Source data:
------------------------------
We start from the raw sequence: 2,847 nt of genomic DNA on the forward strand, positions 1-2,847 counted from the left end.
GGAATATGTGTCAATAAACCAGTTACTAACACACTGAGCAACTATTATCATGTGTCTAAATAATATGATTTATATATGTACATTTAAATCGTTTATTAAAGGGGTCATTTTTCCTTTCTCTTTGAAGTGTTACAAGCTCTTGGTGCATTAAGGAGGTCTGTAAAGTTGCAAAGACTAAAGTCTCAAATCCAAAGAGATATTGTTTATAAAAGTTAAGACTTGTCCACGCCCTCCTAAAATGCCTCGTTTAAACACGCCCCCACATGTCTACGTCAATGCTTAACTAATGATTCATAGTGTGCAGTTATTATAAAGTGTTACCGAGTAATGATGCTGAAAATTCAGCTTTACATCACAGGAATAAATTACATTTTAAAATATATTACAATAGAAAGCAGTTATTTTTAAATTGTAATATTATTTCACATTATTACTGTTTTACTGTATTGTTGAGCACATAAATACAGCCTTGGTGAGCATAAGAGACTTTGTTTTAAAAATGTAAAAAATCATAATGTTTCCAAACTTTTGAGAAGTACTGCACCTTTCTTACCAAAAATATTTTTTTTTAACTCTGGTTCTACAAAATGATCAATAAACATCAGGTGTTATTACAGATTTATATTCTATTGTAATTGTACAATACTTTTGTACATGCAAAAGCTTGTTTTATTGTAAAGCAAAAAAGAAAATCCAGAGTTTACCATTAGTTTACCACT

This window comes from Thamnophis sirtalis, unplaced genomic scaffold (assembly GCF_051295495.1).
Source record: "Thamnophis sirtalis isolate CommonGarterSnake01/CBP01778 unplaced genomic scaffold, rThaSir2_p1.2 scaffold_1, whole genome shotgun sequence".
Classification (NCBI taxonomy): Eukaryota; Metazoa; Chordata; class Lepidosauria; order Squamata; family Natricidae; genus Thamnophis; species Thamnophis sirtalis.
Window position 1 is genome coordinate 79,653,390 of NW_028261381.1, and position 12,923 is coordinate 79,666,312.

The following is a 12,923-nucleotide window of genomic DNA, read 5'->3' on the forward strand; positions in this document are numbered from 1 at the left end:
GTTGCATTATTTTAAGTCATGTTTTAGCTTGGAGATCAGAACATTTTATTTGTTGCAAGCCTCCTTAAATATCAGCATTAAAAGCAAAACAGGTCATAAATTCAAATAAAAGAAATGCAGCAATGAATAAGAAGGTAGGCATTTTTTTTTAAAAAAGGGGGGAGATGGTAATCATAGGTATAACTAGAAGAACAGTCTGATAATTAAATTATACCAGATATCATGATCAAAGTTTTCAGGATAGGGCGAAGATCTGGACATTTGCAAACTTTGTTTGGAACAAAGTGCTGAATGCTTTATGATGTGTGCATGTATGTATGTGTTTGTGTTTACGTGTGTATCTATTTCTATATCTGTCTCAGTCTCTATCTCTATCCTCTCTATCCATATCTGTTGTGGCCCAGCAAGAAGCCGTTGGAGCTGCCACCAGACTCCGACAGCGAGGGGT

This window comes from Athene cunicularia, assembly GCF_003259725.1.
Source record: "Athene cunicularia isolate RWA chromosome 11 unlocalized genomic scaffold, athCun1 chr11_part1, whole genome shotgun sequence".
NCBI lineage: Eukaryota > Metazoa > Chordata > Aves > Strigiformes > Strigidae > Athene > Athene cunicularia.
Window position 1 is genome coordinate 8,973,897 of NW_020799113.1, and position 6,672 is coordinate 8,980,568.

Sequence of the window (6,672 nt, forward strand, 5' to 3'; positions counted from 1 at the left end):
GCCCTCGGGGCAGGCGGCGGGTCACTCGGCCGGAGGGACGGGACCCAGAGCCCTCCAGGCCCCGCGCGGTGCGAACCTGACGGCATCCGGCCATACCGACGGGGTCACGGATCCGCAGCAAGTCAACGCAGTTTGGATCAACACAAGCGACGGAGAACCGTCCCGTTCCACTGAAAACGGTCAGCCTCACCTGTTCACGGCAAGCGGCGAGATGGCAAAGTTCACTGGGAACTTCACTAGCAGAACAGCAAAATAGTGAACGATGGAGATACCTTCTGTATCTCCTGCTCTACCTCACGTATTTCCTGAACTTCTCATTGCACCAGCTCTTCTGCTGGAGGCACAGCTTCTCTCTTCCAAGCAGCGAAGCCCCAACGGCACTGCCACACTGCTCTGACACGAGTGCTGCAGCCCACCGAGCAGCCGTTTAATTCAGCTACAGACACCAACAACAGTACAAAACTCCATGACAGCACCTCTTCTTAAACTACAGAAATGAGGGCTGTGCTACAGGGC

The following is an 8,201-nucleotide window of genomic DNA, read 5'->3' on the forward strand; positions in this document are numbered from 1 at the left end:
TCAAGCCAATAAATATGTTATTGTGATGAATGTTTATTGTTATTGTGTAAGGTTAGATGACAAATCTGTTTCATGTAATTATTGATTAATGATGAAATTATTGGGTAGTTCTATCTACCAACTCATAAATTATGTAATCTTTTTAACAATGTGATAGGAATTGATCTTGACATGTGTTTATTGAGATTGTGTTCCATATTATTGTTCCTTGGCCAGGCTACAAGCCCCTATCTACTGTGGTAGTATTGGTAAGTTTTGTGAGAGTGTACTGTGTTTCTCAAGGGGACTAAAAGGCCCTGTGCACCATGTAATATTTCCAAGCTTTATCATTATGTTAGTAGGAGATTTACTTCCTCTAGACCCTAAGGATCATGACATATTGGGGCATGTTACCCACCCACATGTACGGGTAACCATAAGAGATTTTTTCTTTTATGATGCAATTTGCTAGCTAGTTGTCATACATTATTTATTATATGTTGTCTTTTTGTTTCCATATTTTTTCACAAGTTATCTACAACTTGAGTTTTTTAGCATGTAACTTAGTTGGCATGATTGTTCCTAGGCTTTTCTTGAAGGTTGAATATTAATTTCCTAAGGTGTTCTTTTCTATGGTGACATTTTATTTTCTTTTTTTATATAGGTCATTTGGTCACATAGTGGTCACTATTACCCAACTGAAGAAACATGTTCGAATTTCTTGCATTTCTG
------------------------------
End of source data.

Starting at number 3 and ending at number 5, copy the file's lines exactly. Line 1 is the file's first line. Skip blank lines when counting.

This window comes from Thamnophis sirtalis, unplaced genomic scaffold (assembly GCF_051295495.1).
Source record: "Thamnophis sirtalis isolate CommonGarterSnake01/CBP01778 unplaced genomic scaffold, rThaSir2_p1.2 scaffold_1, whole genome shotgun sequence".
Classification (NCBI taxonomy): Eukaryota; Metazoa; Chordata; class Lepidosauria; order Squamata; family Natricidae; genus Thamnophis; species Thamnophis sirtalis.